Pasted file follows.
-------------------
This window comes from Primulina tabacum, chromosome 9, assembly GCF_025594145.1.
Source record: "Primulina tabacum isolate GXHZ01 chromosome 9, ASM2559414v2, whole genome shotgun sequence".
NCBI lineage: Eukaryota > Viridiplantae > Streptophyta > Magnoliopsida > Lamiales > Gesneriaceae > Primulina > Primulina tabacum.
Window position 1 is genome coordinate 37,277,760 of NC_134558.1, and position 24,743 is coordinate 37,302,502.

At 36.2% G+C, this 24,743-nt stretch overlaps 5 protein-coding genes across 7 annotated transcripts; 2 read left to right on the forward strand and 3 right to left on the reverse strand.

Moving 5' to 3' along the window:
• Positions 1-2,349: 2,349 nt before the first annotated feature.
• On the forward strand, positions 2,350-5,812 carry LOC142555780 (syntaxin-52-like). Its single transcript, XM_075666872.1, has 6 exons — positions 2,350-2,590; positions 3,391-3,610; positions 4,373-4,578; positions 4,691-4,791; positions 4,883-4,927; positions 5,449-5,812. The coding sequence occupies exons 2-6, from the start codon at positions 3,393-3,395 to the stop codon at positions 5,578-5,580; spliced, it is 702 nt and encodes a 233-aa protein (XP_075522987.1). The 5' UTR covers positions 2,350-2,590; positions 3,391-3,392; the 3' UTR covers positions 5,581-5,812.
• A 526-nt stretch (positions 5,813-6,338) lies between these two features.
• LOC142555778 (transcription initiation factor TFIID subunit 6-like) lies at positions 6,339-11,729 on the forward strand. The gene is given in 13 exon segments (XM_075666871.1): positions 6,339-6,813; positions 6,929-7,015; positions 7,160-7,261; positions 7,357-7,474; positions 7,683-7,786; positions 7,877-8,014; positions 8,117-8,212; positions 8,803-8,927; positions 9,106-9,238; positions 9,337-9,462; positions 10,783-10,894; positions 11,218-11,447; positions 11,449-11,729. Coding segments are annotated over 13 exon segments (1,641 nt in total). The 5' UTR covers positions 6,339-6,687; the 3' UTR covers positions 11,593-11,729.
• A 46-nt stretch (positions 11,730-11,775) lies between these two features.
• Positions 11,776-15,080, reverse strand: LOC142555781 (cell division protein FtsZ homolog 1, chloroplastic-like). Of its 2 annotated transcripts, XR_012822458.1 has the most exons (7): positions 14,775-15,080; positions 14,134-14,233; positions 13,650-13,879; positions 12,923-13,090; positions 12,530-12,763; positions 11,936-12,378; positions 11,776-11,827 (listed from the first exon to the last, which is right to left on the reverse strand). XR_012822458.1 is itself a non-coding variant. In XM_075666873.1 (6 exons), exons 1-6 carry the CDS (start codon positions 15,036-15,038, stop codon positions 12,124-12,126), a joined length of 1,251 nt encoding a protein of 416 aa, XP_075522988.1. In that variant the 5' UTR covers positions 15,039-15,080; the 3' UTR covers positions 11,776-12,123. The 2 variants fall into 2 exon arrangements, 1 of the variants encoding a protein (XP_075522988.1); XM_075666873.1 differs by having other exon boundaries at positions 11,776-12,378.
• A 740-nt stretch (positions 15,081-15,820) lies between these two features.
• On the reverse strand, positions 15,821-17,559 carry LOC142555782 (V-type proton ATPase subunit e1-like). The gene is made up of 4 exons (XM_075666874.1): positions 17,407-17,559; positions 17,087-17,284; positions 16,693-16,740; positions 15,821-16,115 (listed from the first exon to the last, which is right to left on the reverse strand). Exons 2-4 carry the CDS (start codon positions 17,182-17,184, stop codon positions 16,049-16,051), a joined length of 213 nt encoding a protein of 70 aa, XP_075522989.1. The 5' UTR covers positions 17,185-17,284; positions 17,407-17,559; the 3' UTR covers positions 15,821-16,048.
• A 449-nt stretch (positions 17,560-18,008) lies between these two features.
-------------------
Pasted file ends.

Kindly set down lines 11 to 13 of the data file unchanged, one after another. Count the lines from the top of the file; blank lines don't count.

• A 46-nt stretch (positions 11,730-11,775) lies between these two features.
• Positions 11,776-15,080, reverse strand: LOC142555781 (cell division protein FtsZ homolog 1, chloroplastic-like). Of its 2 annotated transcripts, XR_012822458.1 has the most exons (7): positions 14,775-15,080; positions 14,134-14,233; positions 13,650-13,879; positions 12,923-13,090; positions 12,530-12,763; positions 11,936-12,378; positions 11,776-11,827 (listed from the first exon to the last, which is right to left on the reverse strand). XR_012822458.1 is itself a non-coding variant. In XM_075666873.1 (6 exons), exons 1-6 carry the CDS (start codon positions 15,036-15,038, stop codon positions 12,124-12,126), a joined length of 1,251 nt encoding a protein of 416 aa, XP_075522988.1. In that variant the 5' UTR covers positions 15,039-15,080; the 3' UTR covers positions 11,776-12,123. The 2 variants fall into 2 exon arrangements, 1 of the variants encoding a protein (XP_075522988.1); XM_075666873.1 differs by having other exon boundaries at positions 11,776-12,378.
• A 740-nt stretch (positions 15,081-15,820) lies between these two features.